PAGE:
Customer Reviews for

Performing the Sacred (Engaging Culture): Theology and Theatre in Dialogue

Be the first to write a review
( 0 )
Rating Distribution

5 Star


4 Star


3 Star


2 Star


1 Star


Your Rating:

Your Name: Create a Pen Name or

Barnes & Review Rules

Our reader reviews allow you to share your comments on titles you liked, or didn't, with others. By submitting an online review, you are representing to Barnes & that all information contained in your review is original and accurate in all respects, and that the submission of such content by you and the posting of such content by Barnes & does not and will not violate the rights of any third party. Please follow the rules below to help ensure that your review can be posted.

Reviews by Our Customers Under the Age of 13

We highly value and respect everyone's opinion concerning the titles we offer. However, we cannot allow persons under the age of 13 to have accounts at or to post customer reviews. Please see our Terms of Use for more details.

What to exclude from your review:

Please do not write about reviews, commentary, or information posted on the product page. If you see any errors in the information on the product page, please send us an email.

Reviews should not contain any of the following:

  • - HTML tags, profanity, obscenities, vulgarities, or comments that defame anyone
  • - Time-sensitive information such as tour dates, signings, lectures, etc.
  • - Single-word reviews. Other people will read your review to discover why you liked or didn't like the title. Be descriptive.
  • - Comments focusing on the author or that may ruin the ending for others
  • - Phone numbers, addresses, URLs
  • - Pricing and availability information or alternative ordering information
  • - Advertisements or commercial solicitation


  • - By submitting a review, you grant to Barnes & and its sublicensees the royalty-free, perpetual, irrevocable right and license to use the review in accordance with the Barnes & Terms of Use.
  • - Barnes & reserves the right not to post any review -- particularly those that do not follow the terms and conditions of these Rules. Barnes & also reserves the right to remove any review at any time without notice.
  • - See Terms of Use for other conditions and disclaimers.
Search for Products You'd Like to Recommend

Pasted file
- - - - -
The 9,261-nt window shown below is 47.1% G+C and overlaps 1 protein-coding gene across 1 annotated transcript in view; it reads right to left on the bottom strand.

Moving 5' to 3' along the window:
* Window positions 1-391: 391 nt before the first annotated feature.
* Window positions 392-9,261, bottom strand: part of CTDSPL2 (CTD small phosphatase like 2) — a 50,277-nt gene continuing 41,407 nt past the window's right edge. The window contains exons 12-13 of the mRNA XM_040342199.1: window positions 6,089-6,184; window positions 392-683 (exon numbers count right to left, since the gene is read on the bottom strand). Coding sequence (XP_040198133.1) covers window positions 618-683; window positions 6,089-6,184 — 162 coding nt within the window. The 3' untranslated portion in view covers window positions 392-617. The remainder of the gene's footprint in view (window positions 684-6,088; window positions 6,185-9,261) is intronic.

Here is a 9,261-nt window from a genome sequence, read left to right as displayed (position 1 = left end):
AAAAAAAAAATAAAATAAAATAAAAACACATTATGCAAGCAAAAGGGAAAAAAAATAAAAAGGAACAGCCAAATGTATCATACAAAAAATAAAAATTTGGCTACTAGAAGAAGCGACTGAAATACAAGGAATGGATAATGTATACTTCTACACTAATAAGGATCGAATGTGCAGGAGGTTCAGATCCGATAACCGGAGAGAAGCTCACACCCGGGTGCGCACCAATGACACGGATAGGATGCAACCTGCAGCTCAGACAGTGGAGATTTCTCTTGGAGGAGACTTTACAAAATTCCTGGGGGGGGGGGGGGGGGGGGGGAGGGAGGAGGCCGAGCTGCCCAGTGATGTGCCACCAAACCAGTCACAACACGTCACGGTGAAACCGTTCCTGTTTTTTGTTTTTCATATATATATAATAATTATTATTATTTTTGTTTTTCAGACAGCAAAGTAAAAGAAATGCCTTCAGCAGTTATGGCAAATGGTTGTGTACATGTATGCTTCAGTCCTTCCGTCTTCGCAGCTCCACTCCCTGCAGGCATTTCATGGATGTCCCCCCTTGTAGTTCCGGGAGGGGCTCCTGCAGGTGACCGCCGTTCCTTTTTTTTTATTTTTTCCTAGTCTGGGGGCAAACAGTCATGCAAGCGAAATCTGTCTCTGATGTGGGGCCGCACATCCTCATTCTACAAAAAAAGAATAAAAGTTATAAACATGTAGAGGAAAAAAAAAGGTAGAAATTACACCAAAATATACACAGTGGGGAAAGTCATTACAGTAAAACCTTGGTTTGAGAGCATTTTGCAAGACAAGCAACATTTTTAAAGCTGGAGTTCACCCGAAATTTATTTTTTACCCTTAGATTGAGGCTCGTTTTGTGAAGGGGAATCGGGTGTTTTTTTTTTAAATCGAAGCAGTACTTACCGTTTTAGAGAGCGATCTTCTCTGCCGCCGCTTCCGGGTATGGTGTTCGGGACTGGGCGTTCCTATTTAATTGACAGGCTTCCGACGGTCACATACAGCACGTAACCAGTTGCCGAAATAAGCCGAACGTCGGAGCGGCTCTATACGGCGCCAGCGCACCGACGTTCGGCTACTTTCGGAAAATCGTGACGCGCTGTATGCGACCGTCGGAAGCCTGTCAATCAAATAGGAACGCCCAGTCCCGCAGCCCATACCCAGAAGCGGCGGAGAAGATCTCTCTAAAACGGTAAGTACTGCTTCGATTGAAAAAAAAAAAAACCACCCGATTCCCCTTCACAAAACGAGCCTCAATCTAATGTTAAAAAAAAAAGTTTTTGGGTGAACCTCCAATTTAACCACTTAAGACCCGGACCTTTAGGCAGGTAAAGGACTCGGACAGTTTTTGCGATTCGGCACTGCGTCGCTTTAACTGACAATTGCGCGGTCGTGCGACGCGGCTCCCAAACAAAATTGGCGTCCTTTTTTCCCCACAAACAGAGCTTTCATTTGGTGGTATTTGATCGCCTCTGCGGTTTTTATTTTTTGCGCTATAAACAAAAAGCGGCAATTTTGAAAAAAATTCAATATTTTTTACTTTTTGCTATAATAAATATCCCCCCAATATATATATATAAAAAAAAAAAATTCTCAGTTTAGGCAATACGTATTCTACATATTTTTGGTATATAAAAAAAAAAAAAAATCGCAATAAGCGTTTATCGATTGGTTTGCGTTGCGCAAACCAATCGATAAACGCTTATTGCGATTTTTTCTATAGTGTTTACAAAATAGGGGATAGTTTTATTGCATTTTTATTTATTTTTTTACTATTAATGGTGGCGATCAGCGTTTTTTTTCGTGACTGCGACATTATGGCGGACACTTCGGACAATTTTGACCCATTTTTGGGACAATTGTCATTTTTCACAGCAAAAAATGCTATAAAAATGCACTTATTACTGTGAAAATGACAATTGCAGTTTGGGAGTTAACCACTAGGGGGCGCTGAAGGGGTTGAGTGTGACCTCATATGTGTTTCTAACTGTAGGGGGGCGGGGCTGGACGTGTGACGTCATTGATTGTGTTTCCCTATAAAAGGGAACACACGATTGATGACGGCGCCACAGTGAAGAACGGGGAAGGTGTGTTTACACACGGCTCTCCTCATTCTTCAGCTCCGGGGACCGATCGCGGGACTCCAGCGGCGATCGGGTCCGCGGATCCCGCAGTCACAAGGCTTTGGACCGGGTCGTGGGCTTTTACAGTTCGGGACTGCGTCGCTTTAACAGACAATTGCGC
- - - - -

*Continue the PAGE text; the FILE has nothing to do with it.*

Recommend other products that relate to your review. Just search for them below and share!

Create a Pen Name

Your Pen Name is your unique identity on It will appear on the reviews you write and other website activities. Your Pen Name cannot be edited, changed or deleted once submitted.

Your Pen Name can be any combination of alphanumeric characters (plus - and _), and must be at least two characters long.

Continue Anonymously
Sort by: Showing 1 Customer Reviews
Page 1 of 1
  • Anonymous

    Posted October 22, 2010

    Thoughtful engagement with theatre and theology

    'Performing the Sacred : theology and theatre in dialogue' is an excellent starting point for anyone interested in looking for links between theatre and theology. In the book's introduction, co-authors, professors, and friends Todd E. Johnson and Dale Savidge contend that 'theology can be understood through the lens of theatre and that theatre can be understood through the lens of theology'(11). The main thrust of their argument is that the theatre embodies key aspects of the Christian faith: incarnation, community, and presence. Similar to the way actors inhabit the words of a script through speech and movement, Christ, the eternal Word, took on flesh and became the Word incarnate. The audience and actors, at least for the duration of the play, form a type of community-a truth that points to the communal nature of the Trinity. And, because theatre is traditionally understood to involve a live performance, the audience and actors are present to one another in a way that echoes God's presence in the world. The book is well-researched and contains a rich bibliography for those wishing to delve even more deeply into this growing field. Savidge and Johnson move beyond mere theory by referring to particular works of theatre throughout the book. The teaching spirit of both comes through in the book's systematic structure and sometimes conversational tone. There is also a pastoral quality present, particularly from Savidge. In a chapter entitled, 'The Christian at Work', Savidge writes about some of the struggles Christian playwrights and actors face (for example, questions of discernment about what to write or perform) and encourages them to remember that God is present in the face of challenges and decisions. In short, 'Performing the Sacred' is an engaging and understandable introduction to the ongoing conversation between theologians and theatre artists.

    Was this review helpful? Yes  No   Report this review
Sort by: Showing 1 Customer Reviews
Page 1 of 1